How can I prepare my yard to be more fire-resistant in case of wildfire?
With drier conditions and hotter temperatures becoming more of the norm, the risk to homeowners from wildfire season in our area is growing. That said, there are things you can do to the natural areas around your home to help reduce the likelihood that wayward sparks or airborne embers from a wildfire will cause destruction — starting with low-flammable landscapes.
Know your zones. According to the National Fire Protection Association, when looking at your residence, there are three home ignition zones.
- The immediate zone is the dwelling itself and the five feet all around it
- The intermediate zone is up to 30’ beyond the home
- The extended zone is up to 200’ from the home and may include neighboring properties
Experts say that keeping plants, shrubs and trees confined within the appropriate areas can prevent a fire from spreading. The fire danger increases if those plants are dry, accumulate dead material, and are too close to any structures or other combustible materials.
Treat the immediate zone like a moat around a castle. Ringing your house with concrete, stone and gravel walkways is a great way to provide a barrier against fire. As for plants, around the five feet closest to your house, it’s best to grow plants with high moisture content in containers that can be easily moved if a wildfire threatens the area.
Be smart — and sparse — with foliage in the intermediate zone. Most deciduous trees and shrubs are fire-resistant. In the area 10’ to 30’ from your home, these deciduous plants can be planted sparingly. Remember, though, that even fire-resistant plants can burn - especially if they’re not maintained in a healthy, well-watered condition.
What are fire-resistant plants? First, know that fire-resistant does not mean fire proof. Fire-resistant plants are plants that don’t readily ignite from a flame, ember or other ignition source. These plants can be damaged or killed by fire, but their leaves and stems don’t significantly act as fuel to the fire.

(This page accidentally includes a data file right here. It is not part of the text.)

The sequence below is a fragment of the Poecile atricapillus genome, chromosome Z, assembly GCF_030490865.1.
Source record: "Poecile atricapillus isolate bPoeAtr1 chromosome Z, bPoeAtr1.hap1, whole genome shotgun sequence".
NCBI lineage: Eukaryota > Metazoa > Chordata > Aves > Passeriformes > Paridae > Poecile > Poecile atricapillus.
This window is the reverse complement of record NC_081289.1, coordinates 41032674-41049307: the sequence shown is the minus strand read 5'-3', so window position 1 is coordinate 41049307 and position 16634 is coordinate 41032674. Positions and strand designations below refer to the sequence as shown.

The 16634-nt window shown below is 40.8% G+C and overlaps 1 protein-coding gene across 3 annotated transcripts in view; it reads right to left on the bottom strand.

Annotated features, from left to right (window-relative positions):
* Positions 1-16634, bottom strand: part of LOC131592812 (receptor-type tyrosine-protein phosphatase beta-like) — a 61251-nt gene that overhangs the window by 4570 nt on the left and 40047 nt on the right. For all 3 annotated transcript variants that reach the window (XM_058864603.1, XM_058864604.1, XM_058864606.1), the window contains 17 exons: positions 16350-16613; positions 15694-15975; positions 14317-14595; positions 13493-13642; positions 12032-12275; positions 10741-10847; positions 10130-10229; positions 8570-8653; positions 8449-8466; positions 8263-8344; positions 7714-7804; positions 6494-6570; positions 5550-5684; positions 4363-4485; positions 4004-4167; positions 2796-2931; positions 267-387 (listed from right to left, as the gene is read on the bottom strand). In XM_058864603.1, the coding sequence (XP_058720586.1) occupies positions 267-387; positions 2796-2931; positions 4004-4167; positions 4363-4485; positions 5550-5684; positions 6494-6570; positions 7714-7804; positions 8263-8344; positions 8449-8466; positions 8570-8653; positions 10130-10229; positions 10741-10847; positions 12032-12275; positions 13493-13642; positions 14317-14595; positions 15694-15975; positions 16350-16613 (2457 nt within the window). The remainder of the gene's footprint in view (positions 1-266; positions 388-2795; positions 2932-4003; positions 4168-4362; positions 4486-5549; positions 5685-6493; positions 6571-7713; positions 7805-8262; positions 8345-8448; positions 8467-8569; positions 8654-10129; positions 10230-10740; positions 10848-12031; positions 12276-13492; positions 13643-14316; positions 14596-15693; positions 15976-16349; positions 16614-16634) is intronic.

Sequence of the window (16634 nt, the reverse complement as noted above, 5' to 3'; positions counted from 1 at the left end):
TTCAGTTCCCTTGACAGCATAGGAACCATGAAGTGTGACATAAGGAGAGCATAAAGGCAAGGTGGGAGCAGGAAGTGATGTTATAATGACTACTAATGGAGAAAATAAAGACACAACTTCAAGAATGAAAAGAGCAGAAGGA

What are the characteristics of a fire-resistant plant? Plants that are fire-resistant have leaves that are moist and supple. The plants themselves have little or no dead wood and don’t usually accumulate dry, dead material within the plant. And some have sap that is water like, with little or no odor.
Examples of fire-resistant plants that grow in Oregon
- Groundcover — carpet bugleweed, purple/pink ice plant, mock strawberry, hens and chicks, snow-in-summer, yellow ice plant, creeping phlox,creeping thyme, sedum, periwinkle
- Perennials — chives, yarrow, sea thrift, sun rose, daylilies, coreopsis, coral bells,Hosta lilies, iris, blue flax, lupine, lamb’s ear, penstemon, evening primrose, fireweed, cranesbills
- Shrubs (broadleaf evergreen) — creeping holly, daphne, Oregon boxwood, salal, Pacific rhododendron, western Azalea, yucca, privet, Oregon grape holly
- Shrubs (deciduous) — vine maple, ocean spray, mock orange, dogwood, Rocky Mountain maple, blue mist spirea, flowering currant, snowberry, lilac, western spirea, Wood’s rose
- Trees (deciduous) — bigleaf maple, sunset maple, red alder, eastern redbud, mountain alder, flowering dogwood, birch, beech, ash, honey locust, Kentucky coffee tree, walnut, Oregon white oak, sweetgum, crabapple, red oak, aspen, black locust, willow, mountain ash
Note: The list of fire-resistant plants shown here is a sampling. And experts in this field still debate which plants should and shouldn’t be on this list, as there is currently no uniform process for certification as a fire-resistant plant. For more information, visit living-with-fire.org and download the Plant List Generator database.
What are the characteristics of plants that are highly flammable? These plants contain fine, dry or dead material within the plant — such as twigs, needles and dead or dry leaves. Highly flammable plants have leaves that have a strong smell with crushed. If they have sap, it’s gummy, with a strong order. They may have loose or papery bark. Ornamental juniper is an example of a common shrub that is highly flammable.
Fire-resistant landscaping tips you can apply at your house. Most fire experts agree that where you put your plants and how well you maintain them (making sure plants are well watered and kept free of dead matter, for example) are more important than the specific types of plants. Here are some other guidelines to keep in mind if you live in a potential wildfire area:
- Steer clear of highly flammable shrubs and trees — including arborvitae, bamboo, cedar, cypress, juniper, pampas grass and sagebrush
- Dig up and remove invasive plants — including butterfly bush, Himalayan blackberry, ivy, thistle, and tree of heaven
- Instead of bark mulch, use fine compost or inorganic mulch
- Prune dead tree branches regularly and keep lower branches at least 10 feet from the edge of any structure
- Regularly remove leaves and pine needles from roofs and gutters, especially during fire season (late summer and early fall)
- Rather than mass plantings, plant in smaller groupings, separated from one another by rocks, gravel, bricks or pavers